#4: Spicy Pumpkin Soup with Coconut Milk (Vegan and Gluten Free!)

(Photo courtesy of Gluten-Free Goddess)

I love pumpkin anything. Pumpkin soups are amazing. The last time I made pumpkin soup I had told my roommates that I was making it and to not eat dinner after work because there would be delicious food waiting for them. I felt like a jilted wife when they both came home at 10 pm having had dinner and ready to go to bed. Don't I sound sad here? I don't want to equate fall soup with depressing dinners! Anyhow, I divided up the soup into portions and ate it for a week and it was just as good on the 7th day as the 1st. This one is vegan and gluten-free and sounds amazing.

#5: Fettucine NoFredo with Roasted Butternut Squash (Vegan)

(Photo courtesy of Kreeli)

This is my friend Christa's dish (she used to run VeganMania in Vancouver, she is pretty amazing and you can find awesome recipes there). Vegan alfredo sauce? You are joking. But that picture is no damn joke. I plan on making this on a really cold day which will be coming sooner rather than later.

Thank you for indulging in my food fantasies. There will be a waffle recipe review this weekend. Until then, take care of yourself and eat some great food!

Sunday, October 9, 2011

Mexican Hot Chocolate Snickerdoodles 5/5 Spoons

It is so rare when my end product actually looks almost exactly like the product in the recipe picture. I am so proud of myself here.

Isa's cookies:

My cookies (with a camera phone under the harsh light of my stove, so use your imagination...)

These Mexican Hot Chocolate Snickerdoodles are exactly what I wanted to eat tonight. I wanted something chocolate-y and I had everything I needed for these simple and easy cookies. The heat hits you about 30 seconds in to eating these cookies and linger but not in a bad way. It's a warming taste and really damn good.

Here are my notes:

-- I used vegetable oil because it is what I had.
-- Instead of a full cup of sugar, I only used 2/3 of a cup.
-- I have been using So Delicious unsweetened coconut milk lately instead of soy/almond milk and I love it, especially in baking.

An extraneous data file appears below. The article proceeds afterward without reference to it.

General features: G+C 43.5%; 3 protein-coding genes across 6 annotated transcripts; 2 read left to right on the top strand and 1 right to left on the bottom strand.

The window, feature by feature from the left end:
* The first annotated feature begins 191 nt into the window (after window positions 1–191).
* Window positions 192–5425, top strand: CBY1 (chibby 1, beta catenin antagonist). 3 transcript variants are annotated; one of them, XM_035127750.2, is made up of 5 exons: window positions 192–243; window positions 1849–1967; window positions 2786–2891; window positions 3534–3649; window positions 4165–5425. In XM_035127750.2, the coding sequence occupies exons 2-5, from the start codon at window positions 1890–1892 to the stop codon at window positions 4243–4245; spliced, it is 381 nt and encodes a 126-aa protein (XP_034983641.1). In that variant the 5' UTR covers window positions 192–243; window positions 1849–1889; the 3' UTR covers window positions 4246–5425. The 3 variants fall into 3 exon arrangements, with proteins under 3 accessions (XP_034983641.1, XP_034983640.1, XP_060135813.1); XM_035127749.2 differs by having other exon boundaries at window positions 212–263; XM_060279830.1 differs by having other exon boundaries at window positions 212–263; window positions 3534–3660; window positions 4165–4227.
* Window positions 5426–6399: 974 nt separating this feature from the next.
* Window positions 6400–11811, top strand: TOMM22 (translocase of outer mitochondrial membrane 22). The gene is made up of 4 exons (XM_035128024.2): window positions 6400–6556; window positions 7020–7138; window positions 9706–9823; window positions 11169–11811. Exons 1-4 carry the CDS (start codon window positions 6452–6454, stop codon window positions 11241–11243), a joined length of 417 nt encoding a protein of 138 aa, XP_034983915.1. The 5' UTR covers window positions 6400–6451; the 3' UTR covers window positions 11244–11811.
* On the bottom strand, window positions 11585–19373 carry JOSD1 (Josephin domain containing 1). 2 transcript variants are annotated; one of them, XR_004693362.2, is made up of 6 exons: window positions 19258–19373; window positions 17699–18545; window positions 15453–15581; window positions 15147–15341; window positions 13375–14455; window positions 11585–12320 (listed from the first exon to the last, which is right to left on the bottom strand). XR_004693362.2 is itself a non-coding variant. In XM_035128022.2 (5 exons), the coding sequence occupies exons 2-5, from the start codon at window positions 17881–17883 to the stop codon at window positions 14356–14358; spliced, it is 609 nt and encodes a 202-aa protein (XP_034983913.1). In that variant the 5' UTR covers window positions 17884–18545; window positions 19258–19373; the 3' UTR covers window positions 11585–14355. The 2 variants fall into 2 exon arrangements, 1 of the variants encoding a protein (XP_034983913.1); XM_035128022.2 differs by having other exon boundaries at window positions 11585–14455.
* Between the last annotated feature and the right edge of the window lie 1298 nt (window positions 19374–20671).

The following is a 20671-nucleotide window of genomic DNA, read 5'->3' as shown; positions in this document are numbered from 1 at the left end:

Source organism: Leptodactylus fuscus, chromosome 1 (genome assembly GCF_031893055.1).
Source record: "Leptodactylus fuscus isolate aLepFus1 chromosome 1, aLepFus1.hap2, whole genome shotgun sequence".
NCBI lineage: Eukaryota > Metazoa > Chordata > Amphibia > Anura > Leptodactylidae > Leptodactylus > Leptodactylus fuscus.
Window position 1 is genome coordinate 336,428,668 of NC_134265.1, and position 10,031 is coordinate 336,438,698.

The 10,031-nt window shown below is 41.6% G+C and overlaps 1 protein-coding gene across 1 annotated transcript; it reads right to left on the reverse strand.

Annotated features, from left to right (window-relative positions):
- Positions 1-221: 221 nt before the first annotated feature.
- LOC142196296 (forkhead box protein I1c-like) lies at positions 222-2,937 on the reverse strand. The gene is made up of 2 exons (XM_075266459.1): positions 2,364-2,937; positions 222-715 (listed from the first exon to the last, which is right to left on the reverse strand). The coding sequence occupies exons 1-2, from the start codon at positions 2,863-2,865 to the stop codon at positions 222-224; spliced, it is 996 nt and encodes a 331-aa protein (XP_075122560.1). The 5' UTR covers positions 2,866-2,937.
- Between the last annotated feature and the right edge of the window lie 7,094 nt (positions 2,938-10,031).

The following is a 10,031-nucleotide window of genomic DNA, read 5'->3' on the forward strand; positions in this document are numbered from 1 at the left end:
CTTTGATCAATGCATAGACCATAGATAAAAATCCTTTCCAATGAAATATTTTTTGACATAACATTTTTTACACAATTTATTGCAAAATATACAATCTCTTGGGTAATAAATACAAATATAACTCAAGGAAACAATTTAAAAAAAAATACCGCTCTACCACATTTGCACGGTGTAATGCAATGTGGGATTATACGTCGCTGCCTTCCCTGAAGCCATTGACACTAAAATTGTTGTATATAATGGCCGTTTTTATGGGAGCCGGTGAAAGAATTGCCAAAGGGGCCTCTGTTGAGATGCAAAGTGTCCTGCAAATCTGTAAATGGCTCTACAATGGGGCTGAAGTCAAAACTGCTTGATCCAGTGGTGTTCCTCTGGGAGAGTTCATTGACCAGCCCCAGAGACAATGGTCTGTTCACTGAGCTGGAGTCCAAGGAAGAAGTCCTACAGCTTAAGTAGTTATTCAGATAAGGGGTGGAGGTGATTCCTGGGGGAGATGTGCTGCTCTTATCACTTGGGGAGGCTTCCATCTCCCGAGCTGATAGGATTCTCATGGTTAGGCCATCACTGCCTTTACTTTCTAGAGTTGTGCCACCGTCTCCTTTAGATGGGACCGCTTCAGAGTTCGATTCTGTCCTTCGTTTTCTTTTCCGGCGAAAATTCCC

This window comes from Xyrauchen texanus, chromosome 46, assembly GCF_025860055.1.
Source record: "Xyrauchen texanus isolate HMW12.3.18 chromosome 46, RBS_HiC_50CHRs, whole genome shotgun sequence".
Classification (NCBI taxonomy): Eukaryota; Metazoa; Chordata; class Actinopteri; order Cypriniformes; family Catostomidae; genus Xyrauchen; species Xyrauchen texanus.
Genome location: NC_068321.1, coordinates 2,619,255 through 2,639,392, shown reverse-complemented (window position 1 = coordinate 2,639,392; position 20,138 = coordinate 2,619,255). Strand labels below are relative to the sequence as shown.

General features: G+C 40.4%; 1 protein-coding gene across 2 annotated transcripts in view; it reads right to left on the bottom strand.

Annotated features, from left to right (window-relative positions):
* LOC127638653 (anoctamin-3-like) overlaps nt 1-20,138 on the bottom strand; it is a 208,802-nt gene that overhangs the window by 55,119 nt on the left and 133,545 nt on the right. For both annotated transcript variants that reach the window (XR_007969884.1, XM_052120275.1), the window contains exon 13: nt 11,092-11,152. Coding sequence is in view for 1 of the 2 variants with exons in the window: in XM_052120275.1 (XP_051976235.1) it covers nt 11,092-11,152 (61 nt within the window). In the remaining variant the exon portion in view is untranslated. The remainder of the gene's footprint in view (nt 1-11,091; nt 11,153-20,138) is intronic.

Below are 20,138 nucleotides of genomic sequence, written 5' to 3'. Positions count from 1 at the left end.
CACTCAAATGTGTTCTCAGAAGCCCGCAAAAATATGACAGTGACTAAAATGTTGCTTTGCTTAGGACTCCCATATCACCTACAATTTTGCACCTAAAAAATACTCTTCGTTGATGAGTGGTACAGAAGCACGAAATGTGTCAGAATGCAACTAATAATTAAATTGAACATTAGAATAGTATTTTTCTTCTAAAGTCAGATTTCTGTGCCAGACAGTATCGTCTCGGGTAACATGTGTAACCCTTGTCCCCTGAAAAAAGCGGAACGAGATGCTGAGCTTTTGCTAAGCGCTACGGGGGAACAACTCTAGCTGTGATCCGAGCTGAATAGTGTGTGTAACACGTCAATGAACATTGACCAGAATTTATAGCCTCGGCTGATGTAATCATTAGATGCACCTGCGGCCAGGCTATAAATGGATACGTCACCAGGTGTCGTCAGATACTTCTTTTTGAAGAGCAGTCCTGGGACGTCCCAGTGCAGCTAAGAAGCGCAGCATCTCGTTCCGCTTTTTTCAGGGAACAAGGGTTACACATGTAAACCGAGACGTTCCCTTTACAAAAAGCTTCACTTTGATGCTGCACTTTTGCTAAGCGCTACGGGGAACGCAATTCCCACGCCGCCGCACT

Edit: I forgot to add this, about halfway through the baking, I took the cookies out and pushed them down with the bottom of a drinking glass. It flattens the cookies out so they aren't puffy but more flat and chewy in the middle.

For some reason, I'm always wary of using maple syrup in baking. I can't really taste it at all in the cookies so I'm assuming it gives it a depth of flavor along with the chocolate. No matter what, these were amazing. These will definitely be made again.

Up next, Red Velvet Waffles with a Coconut Cream Cheese topping!

Tuesday, October 4, 2011

Vegetable Barley Soup 5/5 Spoons

Who freakin' doesn't love soup? I mean, seriously? You can literally make anything into a soup. I had a recipe for Veggie Barley soup but just decided to wing it on my own because I've made enough soups in my life now to know what to do. The results were FANTASTIC. It was jam packed with wholesomeness and a lot of love.

(Soup is ugly but it tastes so good. Check out my photos, not bad huh? I got a new phone.)

Here is my recipe:

2-3 T. olive oil (I don't really measure this stuff)
1 onion, chopped
2 large garlic cloves, diced
2 carrots, diced small
4-5 medium Yukon Gold potatoes, about 2-3 cups worth
1 c. shredded kale
5 c. water
1 14 ounce can diced tomatoes (I run mine through the food processor to have a little chunk and a little sauce)
2 vegetable bouillon cubes
1 t. paprika
1 c. pearled barley (do not use quick barley, it will cook too fast for all the other veggies to catch up)
Salt and pepper to taste

Cook all veggies over medium high heat with olive oil for about 10-15 minutes. You don't want to brown the veggies but get the onions translucent and tender. Add everything else and crank it up until it boils. Once it is boiling, turn down to medium and let cook for about 30-40 minutes or until barley is cooked yet firm and a knife inserted into the potato comes out easily. Serve with French bread and enjoy!